Fatigue and mental performance during prolonged mental activities on fasting in young people with different attitudes to alcohol use
Vladimir Alexeevich Pereverzev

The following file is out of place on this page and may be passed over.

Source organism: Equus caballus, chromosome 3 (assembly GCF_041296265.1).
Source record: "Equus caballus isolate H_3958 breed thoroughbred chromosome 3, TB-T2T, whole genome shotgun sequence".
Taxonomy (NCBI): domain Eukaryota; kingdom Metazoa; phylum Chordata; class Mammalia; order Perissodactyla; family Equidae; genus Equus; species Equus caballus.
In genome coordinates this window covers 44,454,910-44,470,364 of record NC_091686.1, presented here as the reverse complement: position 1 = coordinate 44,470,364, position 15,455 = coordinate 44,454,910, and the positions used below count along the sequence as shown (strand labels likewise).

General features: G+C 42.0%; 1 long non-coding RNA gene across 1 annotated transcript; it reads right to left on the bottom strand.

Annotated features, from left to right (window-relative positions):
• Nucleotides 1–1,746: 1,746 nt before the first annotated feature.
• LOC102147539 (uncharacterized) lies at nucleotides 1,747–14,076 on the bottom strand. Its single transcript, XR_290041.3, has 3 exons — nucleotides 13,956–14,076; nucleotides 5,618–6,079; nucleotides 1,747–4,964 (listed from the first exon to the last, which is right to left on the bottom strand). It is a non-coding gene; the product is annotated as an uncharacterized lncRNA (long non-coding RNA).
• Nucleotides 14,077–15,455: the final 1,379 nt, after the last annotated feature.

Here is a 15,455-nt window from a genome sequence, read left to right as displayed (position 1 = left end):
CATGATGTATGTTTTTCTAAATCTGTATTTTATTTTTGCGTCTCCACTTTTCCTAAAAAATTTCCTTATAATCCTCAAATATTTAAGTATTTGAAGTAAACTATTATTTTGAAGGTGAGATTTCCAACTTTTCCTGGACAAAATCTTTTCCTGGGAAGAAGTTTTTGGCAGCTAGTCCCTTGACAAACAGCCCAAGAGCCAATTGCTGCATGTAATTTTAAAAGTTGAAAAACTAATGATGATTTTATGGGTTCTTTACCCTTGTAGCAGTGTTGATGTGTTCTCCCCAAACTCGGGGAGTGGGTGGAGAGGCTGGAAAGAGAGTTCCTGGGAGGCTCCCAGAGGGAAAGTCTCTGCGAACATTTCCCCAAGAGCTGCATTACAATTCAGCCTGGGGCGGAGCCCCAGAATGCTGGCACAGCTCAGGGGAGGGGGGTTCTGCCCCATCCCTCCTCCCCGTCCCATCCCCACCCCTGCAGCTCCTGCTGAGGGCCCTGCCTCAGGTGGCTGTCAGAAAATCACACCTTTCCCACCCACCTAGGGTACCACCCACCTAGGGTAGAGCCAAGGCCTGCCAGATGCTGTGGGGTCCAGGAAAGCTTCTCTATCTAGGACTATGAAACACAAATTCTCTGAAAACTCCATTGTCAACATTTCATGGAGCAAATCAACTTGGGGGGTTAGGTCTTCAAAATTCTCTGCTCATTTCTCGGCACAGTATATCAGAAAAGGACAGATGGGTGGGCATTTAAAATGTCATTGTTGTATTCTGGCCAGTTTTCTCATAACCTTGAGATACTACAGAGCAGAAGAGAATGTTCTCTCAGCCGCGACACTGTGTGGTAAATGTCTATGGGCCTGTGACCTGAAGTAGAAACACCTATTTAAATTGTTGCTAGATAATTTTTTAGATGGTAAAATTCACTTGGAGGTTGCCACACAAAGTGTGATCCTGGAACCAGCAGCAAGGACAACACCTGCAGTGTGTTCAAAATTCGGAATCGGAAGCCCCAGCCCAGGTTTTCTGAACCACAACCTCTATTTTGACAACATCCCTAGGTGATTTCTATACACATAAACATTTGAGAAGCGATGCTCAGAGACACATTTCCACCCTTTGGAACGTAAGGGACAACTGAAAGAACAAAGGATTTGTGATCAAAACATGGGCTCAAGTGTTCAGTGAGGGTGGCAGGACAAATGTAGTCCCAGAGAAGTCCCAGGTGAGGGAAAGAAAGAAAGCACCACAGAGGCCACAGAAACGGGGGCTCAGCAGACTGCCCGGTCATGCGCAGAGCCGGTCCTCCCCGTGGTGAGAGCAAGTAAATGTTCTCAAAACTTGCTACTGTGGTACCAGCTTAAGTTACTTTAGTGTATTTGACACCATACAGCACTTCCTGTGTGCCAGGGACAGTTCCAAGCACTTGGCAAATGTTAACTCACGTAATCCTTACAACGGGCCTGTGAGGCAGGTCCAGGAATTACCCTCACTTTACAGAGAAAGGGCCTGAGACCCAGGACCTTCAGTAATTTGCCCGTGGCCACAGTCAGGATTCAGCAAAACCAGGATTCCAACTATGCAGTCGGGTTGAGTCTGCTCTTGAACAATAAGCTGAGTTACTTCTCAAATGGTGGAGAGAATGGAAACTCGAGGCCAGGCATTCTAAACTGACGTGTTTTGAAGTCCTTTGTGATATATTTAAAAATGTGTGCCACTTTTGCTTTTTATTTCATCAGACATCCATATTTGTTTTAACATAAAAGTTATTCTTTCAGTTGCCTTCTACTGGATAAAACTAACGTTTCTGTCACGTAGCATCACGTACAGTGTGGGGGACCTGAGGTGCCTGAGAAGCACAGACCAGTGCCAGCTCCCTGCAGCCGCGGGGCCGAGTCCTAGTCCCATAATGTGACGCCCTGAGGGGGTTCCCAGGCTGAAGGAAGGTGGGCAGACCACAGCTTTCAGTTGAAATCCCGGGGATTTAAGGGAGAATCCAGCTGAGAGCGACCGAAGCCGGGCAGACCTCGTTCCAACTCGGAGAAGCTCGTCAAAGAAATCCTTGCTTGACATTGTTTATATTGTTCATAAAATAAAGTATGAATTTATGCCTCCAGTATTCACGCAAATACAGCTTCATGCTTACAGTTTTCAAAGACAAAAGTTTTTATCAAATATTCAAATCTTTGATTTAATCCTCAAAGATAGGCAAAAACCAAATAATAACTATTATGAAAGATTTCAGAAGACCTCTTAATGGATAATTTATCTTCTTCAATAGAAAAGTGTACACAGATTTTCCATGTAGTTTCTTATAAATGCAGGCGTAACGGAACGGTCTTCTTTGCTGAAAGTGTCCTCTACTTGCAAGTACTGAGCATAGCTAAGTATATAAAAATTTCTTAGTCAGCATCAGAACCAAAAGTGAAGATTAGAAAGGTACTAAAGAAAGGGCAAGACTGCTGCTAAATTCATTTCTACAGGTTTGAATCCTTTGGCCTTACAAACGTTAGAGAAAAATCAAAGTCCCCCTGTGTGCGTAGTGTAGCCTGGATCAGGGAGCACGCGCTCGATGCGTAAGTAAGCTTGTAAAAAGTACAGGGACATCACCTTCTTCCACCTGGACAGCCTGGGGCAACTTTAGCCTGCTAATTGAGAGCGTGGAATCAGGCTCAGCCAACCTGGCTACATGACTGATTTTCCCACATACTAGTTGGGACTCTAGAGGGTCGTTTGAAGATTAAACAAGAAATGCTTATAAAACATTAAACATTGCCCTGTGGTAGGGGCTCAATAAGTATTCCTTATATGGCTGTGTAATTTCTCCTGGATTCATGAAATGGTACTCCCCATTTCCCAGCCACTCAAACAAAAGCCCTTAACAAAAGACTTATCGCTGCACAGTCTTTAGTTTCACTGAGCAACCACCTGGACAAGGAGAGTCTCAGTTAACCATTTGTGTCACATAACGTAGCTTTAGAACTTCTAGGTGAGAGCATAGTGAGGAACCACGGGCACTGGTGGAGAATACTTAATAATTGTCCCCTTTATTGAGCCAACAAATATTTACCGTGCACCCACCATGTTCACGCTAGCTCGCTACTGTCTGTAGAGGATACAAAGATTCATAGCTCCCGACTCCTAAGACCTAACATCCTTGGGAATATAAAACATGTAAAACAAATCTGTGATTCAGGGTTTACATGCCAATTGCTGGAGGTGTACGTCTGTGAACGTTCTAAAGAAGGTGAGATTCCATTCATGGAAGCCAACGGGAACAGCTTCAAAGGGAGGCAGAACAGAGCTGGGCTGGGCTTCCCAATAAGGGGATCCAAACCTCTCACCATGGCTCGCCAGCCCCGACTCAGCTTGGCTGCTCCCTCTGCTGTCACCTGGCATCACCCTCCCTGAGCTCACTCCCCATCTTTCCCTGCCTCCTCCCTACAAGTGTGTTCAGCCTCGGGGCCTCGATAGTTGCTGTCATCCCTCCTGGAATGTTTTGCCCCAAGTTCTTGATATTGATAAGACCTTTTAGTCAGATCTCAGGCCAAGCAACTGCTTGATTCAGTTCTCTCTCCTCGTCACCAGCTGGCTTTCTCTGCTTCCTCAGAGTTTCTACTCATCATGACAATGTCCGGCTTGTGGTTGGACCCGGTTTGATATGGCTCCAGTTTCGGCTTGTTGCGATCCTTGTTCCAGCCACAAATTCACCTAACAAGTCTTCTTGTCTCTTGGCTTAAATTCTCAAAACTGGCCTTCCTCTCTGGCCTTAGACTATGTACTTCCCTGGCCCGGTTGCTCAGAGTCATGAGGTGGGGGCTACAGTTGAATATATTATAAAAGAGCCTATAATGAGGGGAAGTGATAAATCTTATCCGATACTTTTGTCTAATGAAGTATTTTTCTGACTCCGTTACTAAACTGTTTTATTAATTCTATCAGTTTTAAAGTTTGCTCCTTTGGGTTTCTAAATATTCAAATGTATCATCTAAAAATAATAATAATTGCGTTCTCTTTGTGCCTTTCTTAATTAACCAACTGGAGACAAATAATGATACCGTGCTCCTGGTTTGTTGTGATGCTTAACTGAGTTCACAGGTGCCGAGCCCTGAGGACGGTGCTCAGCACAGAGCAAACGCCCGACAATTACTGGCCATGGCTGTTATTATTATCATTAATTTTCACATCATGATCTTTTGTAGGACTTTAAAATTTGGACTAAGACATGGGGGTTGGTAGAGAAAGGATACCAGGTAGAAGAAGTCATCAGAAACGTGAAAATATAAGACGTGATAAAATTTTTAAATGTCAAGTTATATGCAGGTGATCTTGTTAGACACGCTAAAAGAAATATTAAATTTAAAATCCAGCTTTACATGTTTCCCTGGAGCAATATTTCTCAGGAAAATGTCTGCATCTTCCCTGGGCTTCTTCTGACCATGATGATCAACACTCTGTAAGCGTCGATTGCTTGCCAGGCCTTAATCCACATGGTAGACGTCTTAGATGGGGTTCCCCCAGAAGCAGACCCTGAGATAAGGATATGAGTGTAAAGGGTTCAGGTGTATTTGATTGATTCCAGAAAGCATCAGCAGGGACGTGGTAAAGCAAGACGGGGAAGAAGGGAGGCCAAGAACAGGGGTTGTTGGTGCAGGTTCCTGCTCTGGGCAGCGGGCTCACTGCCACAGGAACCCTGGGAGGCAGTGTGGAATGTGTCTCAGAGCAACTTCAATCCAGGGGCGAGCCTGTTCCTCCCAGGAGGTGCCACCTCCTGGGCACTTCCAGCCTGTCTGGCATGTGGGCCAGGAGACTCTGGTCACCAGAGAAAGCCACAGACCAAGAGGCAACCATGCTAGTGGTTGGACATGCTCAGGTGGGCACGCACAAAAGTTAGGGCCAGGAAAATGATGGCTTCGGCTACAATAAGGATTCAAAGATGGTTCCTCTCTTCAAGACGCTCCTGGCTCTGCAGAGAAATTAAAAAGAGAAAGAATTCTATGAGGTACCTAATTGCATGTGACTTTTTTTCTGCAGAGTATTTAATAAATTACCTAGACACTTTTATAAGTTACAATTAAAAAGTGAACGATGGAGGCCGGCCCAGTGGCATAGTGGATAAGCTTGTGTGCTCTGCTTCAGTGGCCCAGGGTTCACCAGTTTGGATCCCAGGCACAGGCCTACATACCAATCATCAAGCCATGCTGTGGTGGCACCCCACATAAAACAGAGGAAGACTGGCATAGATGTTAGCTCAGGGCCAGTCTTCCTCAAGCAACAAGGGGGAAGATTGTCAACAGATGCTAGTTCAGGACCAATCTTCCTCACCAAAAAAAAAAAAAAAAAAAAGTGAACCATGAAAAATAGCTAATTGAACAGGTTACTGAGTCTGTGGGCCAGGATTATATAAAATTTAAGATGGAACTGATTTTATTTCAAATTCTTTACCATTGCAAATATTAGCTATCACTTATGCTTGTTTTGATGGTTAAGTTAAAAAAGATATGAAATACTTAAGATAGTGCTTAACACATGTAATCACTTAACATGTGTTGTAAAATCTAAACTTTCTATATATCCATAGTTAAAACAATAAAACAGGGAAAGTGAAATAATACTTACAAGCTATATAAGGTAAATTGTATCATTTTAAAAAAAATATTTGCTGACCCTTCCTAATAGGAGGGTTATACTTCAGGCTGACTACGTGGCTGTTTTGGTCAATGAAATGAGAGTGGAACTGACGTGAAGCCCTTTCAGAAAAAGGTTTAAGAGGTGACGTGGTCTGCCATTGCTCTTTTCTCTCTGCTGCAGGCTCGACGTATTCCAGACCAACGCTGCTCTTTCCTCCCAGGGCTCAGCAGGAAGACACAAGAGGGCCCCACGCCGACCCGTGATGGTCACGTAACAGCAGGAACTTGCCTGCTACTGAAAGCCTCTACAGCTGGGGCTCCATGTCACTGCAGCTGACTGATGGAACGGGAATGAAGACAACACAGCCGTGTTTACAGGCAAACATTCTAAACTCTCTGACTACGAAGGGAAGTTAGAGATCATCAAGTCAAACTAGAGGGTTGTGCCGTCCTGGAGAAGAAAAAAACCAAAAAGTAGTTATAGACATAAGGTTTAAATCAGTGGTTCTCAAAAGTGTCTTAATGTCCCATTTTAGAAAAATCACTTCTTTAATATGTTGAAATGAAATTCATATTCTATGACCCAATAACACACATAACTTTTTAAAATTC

Background: Fatigue and mental performance are closely related parameters of higher integrative brain functions. These indices of higher brain functioning had been implicated in general intellectual abilities, effectiveness of the diurnal performance, especially in people with active brain development and high cognitive demand such as young adults and students. Unfortunately, there is a paucity of data on the effects of alcohol consumption on the fatigue and mental performance level of young adults (students) with different attitudes to alcohol consumption. The aim of this study was to investigate the differences in fatigue and mental performance of young adults (university medical students) with different attitudes to alcohol consumption. Materials and Methods: Altogether, 27 participants (alcohol users and non-alcohol users, males, age range 20-29 years) volunteered for the study. The first period of this study took 6.5 h of mental activities on fasting. Thereafter, for a period of rest (2 h) following administration of glucose (75 g), functions of the participants were examined. Alcohol users did not use alcoholic drinks of any composition for 1-4 weeks before the study. All participants were administered standardized questionnaires (alcohol use disorders identification test, WAM, WAM-8, etc.), and assigned specific tasks in four phases. Standard psychophysiological tasks were administered to them, so as to produce a working environment that would necessary produce fatigue on the long-run. The rate of error commission was also examined. Blood glucose sampling was done at 2 h intervals. The statistical level for significance was set at P ≤ 0.05. Results: Comparative analysis of the objective (number of errors in the test of attention and all five tests) and subjective (scores on “WAM” and “WAM-8”) parameters of fatigue and mental performance in young people (students) at baseline and in the course of mental work, and the rest after work, indicates a fast development and high level of fatigue in alcohol users. In 52.6% respondents who reported alcohol use, 2 h of rest and consumption of 75 g of glucose were inadequate for full recovery of their functional state and performance following fatigue, caused by prolonged work on fasting. In 38.9% cases, alcohol users had signs of chronic fatigue. Conclusion: The high level of fatigue and impaired performance in alcohol users indicate unsafe use of even low-to-moderate quantity of alcohol by young students.